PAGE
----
A hallmark of college life is staying up late to study for an exam the following morning, and many students stay awake by consuming an energy drink. Also increasing in popularity is the practice of mixing alcohol with energy drinks. But these drinks are highly caffeinated and can lead to other problems, in addition to losing sleep. Unfortunately, the contents of energy drinks are not regulated. The results will be published in the February 2011 issue of Alcoholism: Clinical & Experimental Research
Tag Archives | Alcohol
The period known as adolescence is a significant time of change for the individual experiencing it. Some of the most significant changes that occur are located within the prefrontal cortex in the brain, which is involved in decision making, social understanding and the ability to view situations from another individual’s point of view. But, adolescence is also a time where many youths begin drinking, which can have serious effects on brain development.
A new study has been released from The University of New Mexico School of Medicine comparing the mental abilities of teens that abused alcohol and marijuana to those who abstained from drugs. The results of this research are reported in the study Alcoholism: Clinical and Experimental Research. Overall, this new study supports the idea that alcohol and marijuana use impairs the mental abilities of teens.
Young children who don’t like school are more likely to be involved in underage drinking and sexual activity. A study reported in BioMed Central’s open access journal Substance Abuse, Treatment, Prevention and Policy, has found that pupils’ general wellbeing and specific satisfaction with school were both associated with the incidence of risky behaviors. Check the end of this report for a link to download this open access study.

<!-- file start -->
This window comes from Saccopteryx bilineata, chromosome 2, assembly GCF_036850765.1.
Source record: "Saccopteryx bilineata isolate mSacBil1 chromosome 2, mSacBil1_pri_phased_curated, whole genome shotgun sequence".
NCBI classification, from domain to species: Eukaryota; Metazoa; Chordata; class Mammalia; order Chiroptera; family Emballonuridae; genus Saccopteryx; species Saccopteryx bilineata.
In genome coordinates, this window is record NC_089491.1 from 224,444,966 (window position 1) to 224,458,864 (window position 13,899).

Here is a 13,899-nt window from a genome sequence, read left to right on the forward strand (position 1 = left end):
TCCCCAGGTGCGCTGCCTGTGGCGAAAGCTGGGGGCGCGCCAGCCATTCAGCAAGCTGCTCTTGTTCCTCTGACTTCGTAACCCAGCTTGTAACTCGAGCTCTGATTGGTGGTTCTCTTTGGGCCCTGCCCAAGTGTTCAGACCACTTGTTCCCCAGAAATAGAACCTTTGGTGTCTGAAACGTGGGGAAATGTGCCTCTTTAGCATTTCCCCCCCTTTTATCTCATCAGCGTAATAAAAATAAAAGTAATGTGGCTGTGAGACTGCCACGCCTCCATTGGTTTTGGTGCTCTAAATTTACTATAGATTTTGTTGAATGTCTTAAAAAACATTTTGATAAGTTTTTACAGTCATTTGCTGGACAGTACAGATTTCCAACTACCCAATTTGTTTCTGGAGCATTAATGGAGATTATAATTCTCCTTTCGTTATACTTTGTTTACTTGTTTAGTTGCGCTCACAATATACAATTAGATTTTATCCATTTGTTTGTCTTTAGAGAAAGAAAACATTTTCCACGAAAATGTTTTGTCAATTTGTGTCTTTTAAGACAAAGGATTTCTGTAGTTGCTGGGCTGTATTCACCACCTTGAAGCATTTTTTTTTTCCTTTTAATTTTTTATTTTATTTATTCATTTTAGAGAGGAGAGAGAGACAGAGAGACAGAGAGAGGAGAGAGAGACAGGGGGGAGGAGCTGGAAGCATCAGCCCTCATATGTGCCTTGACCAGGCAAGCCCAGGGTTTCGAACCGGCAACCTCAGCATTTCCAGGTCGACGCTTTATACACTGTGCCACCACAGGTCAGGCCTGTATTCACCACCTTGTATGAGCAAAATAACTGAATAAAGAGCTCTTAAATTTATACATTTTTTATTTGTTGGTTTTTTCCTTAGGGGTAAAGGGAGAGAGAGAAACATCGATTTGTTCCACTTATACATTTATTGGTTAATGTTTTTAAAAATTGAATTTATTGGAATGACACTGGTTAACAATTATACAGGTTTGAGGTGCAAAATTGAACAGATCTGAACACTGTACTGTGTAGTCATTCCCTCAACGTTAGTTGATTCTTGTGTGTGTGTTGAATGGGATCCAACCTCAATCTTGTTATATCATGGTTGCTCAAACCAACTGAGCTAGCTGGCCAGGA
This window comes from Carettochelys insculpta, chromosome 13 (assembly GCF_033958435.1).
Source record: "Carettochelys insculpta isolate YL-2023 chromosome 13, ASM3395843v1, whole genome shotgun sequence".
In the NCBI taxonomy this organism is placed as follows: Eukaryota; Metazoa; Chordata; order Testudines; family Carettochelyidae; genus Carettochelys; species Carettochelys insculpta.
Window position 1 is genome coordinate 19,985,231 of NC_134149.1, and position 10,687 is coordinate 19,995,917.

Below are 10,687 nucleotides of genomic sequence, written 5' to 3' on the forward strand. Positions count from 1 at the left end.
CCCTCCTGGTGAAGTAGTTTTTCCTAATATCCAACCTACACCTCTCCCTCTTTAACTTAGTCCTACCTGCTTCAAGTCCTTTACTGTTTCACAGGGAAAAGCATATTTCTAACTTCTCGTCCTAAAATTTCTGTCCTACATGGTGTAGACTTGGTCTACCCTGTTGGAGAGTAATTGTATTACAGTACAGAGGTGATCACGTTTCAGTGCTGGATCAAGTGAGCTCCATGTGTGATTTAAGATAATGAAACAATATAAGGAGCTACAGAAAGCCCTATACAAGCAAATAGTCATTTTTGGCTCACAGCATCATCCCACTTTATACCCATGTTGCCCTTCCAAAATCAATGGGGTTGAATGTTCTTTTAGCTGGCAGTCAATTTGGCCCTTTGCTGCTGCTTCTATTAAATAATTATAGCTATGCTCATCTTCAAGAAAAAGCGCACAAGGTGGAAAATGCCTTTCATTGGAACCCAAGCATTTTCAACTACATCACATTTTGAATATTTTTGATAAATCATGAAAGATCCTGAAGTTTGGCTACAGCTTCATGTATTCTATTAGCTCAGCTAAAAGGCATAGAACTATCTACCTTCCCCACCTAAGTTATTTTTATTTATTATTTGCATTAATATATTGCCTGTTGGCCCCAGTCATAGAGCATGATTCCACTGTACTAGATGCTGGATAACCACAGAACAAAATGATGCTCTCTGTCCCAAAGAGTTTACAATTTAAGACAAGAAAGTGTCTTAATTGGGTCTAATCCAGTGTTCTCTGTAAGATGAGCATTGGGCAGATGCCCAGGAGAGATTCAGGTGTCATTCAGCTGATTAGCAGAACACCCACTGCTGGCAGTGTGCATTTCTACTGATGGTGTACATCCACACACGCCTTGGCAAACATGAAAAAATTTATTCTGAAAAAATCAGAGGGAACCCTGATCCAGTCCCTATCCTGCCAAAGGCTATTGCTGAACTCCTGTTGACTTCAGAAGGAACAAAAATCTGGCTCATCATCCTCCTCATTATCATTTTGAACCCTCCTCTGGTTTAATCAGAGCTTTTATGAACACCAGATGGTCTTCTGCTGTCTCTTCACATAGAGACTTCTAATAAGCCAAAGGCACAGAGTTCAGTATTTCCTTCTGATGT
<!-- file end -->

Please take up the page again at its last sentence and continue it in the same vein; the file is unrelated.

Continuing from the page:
A new system that ranks drugs on the basis of harm caused to both the user and others places alcohol as the most harmful drug, above heroin and crack. The scale, developed by drug experts led by Professor David Nutt of Imperial College London, is published online today in The Lancet. Drugs including alcohol and tobacco products are a major cause of harms to individuals and society. To provide better guidance to policy makers in health, policing, and social care, the harms that drugs cause need to be properly assessed. This task is not easy because of the wide range of ways in which drugs can cause harm, the researchers say.
Problem drinkers in the general population may reduce the amount of alcohol they consume over a period of years but not to the level of the average adult, according to a new study in the November issue of the Journal of Studies on Alcohol and Drugs. The publisher has made the full-text article available for an undetermined amount of time. Check the end of this report for a link download the original study while available.
Alcohol is one of the most commonly abused substances, and men are up to twice as likely to develop alcoholism as women. Until now, the underlying biology contributing to this difference in vulnerability has remained unclear. A new study published in Biological Psychiatry reveals that dopamine may be an important factor.
Many studies have documented the dangers of the traditional negative physical risk factors on health – excessive smoking, drinking and being overweight. But far less research has focused on less tangible, positive influences – the protective role of psychological and social supports. The research is reported in an article “Promoting Functional Health in Midlife and Old Age: Long-Term Protective Effects of Control Beliefs, Social Support, and Physical Exercise,” just published in PlosOne. Check the end of this report for a link to download this open access article.